To put it another way, people are less likely to buy a new car or take a trip to the mall during a recession. Hence, although they do not compete for the same customers, Tanger and Ford should face similar implications for their commercial results during a weak economic period. But it’s not an exact correlation and Ford is an international company, while Tanger only operates in North America, so I’m not significantly concerned about the overlap in their risk profiles. But it is a good lesson in things to consider when building a really diversified portfolio.

How are you?

In short, so far it’s a bit of a mixed bag, and technically I had better put that money into the mortgage:

Action Month purchased Total return (or loss) to date
Ford February 2020 (3.2%)
Tanger Factory Outlets January 2020 (19.9%)
NextEra Energy Partners December 2019 15.3%

The total return is the appreciation of the share price plus any dividends paid. Beginning February 20, 2020.

Two of my investments – Ford and Tanger – are losing money so far, with their combined losses exceeding the pleasant 15% gain that NextEra Energy Partners has made. So what happened?

For Ford, the company’s shares have continued to struggle since the company has achieved overwhelming profits, but I purchased my shares after the report was published and I had the expectation that his shares would probably get confused without generating significant gains. short term. But even in a bad year, Ford generated nearly $ 3 billion in adequate free cash flows.

For Tanger, his prospects have worsened since I bought it. The company announced in February – after I bought the shares – that 2020 would have been a little painful because it would have to lose some tenants. However, even with what is expected to be a difficult year, Tanger is expected to generate significant results, with a dividend coverage ratio of less than 75% at the bottom of the company’s leadership. It is very strong.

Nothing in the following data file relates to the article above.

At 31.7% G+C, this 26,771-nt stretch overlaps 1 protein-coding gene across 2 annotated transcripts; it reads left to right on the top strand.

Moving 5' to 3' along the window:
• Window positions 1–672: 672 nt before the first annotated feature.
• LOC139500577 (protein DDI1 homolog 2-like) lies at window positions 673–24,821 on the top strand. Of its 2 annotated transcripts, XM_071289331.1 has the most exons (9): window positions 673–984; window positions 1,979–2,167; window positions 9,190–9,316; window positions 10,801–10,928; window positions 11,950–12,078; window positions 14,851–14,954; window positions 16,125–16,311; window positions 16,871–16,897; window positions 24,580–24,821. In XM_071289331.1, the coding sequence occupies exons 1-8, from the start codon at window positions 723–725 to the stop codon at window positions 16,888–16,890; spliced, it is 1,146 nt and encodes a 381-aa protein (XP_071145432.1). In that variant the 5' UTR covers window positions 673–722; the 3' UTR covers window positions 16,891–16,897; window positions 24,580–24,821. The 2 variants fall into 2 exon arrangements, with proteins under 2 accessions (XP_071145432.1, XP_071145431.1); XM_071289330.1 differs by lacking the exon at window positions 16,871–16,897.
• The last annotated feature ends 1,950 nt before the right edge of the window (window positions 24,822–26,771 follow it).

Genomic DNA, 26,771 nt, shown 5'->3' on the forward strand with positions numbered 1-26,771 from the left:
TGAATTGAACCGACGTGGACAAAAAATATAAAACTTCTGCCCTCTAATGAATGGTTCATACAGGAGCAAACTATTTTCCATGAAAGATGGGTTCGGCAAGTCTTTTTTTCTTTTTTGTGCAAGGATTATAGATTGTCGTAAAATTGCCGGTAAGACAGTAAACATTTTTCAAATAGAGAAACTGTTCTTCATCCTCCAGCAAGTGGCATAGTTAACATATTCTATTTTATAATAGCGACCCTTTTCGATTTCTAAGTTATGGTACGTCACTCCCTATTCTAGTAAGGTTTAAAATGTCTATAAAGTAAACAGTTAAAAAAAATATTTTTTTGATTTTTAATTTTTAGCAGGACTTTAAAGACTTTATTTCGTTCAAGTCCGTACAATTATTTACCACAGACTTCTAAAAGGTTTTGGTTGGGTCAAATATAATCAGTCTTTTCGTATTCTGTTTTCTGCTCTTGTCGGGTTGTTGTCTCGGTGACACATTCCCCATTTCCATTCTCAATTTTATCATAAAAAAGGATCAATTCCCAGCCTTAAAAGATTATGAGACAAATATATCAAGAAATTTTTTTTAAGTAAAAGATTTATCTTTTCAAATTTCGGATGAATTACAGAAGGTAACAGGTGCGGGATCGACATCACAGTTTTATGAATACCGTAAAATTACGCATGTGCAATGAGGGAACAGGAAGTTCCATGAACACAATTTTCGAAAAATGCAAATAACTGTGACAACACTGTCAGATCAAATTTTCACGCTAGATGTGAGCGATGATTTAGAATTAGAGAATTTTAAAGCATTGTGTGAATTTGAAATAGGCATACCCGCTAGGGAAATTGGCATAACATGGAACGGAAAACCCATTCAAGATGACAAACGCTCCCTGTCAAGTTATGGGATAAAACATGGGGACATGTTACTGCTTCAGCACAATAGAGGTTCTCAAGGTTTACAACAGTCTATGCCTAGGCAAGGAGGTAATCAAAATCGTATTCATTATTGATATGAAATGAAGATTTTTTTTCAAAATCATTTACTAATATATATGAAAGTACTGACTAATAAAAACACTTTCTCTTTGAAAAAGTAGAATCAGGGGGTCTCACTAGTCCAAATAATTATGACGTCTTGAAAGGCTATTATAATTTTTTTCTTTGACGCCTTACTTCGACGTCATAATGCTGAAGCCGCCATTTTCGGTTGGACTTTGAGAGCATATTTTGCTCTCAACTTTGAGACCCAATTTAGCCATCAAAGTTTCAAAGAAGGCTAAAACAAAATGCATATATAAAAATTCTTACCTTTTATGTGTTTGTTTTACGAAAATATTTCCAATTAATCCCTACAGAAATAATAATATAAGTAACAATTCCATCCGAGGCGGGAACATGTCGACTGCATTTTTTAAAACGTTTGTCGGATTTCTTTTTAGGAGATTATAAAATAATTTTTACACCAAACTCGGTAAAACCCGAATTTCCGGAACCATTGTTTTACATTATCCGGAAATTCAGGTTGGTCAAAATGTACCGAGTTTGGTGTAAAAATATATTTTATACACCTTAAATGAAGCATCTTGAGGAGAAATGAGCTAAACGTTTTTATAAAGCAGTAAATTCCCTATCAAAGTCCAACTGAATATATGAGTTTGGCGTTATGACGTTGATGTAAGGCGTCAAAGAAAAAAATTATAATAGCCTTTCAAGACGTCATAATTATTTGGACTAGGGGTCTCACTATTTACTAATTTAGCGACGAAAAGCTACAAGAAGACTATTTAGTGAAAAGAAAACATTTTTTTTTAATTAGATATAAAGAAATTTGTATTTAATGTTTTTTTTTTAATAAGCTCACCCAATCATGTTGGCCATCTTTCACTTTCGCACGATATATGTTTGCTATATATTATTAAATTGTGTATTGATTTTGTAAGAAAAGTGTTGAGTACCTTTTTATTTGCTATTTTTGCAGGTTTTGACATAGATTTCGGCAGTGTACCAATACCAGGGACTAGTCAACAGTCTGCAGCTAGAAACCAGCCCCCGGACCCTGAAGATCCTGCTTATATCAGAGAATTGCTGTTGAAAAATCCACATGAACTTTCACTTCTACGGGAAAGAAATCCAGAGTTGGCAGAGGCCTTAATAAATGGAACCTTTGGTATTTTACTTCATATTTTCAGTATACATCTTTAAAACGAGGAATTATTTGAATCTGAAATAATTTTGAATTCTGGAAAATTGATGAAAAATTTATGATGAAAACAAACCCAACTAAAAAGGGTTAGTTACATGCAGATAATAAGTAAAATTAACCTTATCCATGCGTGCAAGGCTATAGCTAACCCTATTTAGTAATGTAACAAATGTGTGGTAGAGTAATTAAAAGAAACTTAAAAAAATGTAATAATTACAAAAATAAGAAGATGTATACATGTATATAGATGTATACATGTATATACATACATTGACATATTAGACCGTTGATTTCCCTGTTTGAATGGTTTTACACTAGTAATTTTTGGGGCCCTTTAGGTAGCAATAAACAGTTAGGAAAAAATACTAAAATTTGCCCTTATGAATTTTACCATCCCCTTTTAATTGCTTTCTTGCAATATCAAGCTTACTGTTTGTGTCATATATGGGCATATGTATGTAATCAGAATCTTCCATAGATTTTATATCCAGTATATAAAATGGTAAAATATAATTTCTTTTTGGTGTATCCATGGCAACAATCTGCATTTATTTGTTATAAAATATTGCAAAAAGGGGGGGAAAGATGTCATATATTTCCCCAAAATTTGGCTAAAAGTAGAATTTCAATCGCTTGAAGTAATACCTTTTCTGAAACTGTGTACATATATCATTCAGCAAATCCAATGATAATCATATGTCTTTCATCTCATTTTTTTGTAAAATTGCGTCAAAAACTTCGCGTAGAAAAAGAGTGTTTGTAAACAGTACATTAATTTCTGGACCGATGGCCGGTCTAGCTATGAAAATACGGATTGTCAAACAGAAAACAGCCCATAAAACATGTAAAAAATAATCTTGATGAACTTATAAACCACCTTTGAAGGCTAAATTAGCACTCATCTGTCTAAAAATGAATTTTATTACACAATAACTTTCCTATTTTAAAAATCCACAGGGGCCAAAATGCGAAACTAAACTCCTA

NextEra Energy Partners, on the other hand, is achieving solid results from its collection of wind, solar and natural gas resources, as well as a continuous race to the upside of the renewable energy performance certificates which has pushed its shares almost to the maximum historian.

Is it time to change strategy? Not so fast

A look at the results so far may make it seem like it’s time to change my approach. In reverse; I think it’s an excellent reminder that volatility is part of the “admission price” with equity investments, even with a lower risk strategy like this. More importantly, I actually didn’t lost nothing. I still own most of these three companies compared to when I purchased and my expectation is that, over time, the results that these companies will produce will cause stock prices to rise more often than those that go down.

Finally, the biggest key to this strategy is making money dividends, which will be paid quarterly from these three bonds. It will take longer for most of this strategy to also show up in the results. This means that I have to be willing to ride the short-term ups and downs of the market to profit from this strategy.